May 2011

May 2011 posts

Hold the baby

In the US, we have a culture that encourages independence but are we performing our babies a disservice by isolating them in a car seat carrier or stroller?

Think about what we do when we’re holding the baby and walking around. We are bonding through touch, smell, eye contact, and talking. We can talk to them and teach them about the trucks and airplanes, the art work on the walls and flowers or the different colors on the packages at the store. Even when they listen to us talk to a companion or on the phone, they’re being exposed to communication. The more you talk with your baby the better. All of this starts with the children as newborns.

What sort of interaction do babies get when they’re isolated in a car seat carrier or stroller covered with a blanket or staring at the ceiling?

Mike Carter of Swedish Edmonds Named Chief Administrator of Swedish First Hill and Former Harborview CEO David Jaffe Appointed as Interim Chief Administrator of Swedish’s Edmonds Campus

SEATTLE, May 25, 2011 – Swedish today announced that Mike Carter, the lead administrator of Swedish Edmonds (formerly Stevens Hospital in Edmonds), has been appointed to serve as chief administrative officer of Swedish’s First Hill campus, which is the largest facility in Swedish’s five-hospital network.

Carter is filling a role vacated by Swedish’s former chief operating officer (COO) Cal Knight, who left in April to lead a health-care system in California. Carter became CEO of Stevens Hospital in 2006 and was responsible for a dramatic turnaround that resulted in significant improvements in clinical quality, financial performance, and patient, physician and employee satisfaction.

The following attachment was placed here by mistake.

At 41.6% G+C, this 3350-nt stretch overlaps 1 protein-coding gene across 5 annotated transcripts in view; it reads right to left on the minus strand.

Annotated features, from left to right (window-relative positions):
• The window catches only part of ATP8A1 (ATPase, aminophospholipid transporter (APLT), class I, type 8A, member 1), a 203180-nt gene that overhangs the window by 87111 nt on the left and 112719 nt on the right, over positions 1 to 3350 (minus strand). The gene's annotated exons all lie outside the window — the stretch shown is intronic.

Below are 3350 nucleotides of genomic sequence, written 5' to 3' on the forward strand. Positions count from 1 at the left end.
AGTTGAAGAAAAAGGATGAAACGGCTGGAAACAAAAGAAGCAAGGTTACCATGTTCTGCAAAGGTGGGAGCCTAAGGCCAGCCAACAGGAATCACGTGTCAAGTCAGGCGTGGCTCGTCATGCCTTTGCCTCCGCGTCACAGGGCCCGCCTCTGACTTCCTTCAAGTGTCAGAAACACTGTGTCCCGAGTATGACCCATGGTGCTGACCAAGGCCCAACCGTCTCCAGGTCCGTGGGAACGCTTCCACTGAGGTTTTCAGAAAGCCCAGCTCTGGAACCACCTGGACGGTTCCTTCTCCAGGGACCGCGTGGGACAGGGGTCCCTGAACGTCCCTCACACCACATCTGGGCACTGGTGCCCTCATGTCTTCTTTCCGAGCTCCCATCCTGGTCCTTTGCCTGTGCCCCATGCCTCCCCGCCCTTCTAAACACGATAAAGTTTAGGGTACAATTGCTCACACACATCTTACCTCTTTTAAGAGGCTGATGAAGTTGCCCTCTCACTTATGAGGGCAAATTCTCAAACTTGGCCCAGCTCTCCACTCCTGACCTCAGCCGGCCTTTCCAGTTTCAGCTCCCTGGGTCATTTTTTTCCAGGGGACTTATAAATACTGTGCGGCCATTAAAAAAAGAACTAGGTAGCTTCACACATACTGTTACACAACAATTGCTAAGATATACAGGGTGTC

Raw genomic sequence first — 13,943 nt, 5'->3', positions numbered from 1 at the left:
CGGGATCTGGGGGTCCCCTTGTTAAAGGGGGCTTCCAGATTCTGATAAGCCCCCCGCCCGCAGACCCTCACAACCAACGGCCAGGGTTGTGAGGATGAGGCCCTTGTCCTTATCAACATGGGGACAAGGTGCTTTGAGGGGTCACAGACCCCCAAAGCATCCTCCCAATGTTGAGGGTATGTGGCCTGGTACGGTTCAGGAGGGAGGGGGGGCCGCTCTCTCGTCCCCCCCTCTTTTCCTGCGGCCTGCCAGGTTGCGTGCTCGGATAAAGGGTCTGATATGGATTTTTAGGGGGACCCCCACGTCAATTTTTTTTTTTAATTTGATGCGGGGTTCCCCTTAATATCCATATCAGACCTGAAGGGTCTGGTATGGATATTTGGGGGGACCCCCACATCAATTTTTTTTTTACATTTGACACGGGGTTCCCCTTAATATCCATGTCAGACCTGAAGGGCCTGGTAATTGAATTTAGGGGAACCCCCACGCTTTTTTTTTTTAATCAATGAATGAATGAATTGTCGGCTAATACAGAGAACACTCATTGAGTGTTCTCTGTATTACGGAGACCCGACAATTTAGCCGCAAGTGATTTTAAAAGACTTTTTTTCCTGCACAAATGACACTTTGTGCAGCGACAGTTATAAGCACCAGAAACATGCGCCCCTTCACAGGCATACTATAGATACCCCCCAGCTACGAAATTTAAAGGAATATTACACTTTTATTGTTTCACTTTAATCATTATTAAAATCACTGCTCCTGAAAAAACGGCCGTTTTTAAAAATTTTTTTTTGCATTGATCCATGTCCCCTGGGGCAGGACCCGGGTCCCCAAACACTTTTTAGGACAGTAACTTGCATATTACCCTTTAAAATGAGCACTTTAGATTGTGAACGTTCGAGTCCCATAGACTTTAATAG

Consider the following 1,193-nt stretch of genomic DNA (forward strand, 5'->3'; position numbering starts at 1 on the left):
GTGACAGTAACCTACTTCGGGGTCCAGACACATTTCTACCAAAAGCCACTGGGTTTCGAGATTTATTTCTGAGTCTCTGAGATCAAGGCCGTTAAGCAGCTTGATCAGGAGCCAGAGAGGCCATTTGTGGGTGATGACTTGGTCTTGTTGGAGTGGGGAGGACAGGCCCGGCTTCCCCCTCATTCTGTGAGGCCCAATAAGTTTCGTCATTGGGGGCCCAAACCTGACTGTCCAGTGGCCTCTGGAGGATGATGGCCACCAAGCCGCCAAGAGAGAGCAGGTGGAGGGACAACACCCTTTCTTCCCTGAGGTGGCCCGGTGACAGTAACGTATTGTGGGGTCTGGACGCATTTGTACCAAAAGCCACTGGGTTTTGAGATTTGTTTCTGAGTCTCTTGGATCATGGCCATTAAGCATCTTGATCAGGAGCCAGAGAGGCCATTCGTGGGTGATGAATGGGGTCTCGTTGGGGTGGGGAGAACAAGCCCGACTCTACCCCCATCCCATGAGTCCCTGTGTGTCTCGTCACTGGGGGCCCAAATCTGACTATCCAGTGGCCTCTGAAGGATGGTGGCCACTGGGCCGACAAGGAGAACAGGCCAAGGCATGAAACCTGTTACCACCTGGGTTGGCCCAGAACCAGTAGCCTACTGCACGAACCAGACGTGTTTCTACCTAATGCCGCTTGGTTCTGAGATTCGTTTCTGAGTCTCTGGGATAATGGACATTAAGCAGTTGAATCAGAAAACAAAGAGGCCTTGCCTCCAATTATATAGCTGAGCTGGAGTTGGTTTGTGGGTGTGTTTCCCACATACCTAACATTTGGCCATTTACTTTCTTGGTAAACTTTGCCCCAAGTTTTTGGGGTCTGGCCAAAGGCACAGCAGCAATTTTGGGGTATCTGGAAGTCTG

Riding to make a difference for people with diabetes

When the alarm went off, I could hear the rain. Not exactly the weather I had hoped for on Saturday as it was the Tour de Cure bike ride to benefit the American Diabetes Association (ADA). By the time I got to Marymoor Park in Redmond, the rain had stopped and I greeted my teammates and friends, ready to ride 45 miles (some more, some less) for the cause. The Washington Tour is one of 80 Tour de Cure events around the country, now celebrating the 20th year for this fun fundraising event.

For avid cyclists like me, this is a great chance for an early season century ride (100 miles!) or a fun fast 45. Or, for anyone looking to pedal for the cause, a moderate 15 mile route is available as well. Anyone can join in the fun for this important cause that affects all of us – diabetes.

Who doesn’t know someone with diabetes? Almost 26 million children and adults in the United States are living with diabetes and another 7 million remain undiagnosed. The Centers for Disease Control National Diabetes Fact Sheet spells out the alarming statistics and rate of growth in our country. Not to mention the devastating complications that can result.

Why do I ride?

Spring has sprung, and so have our allergies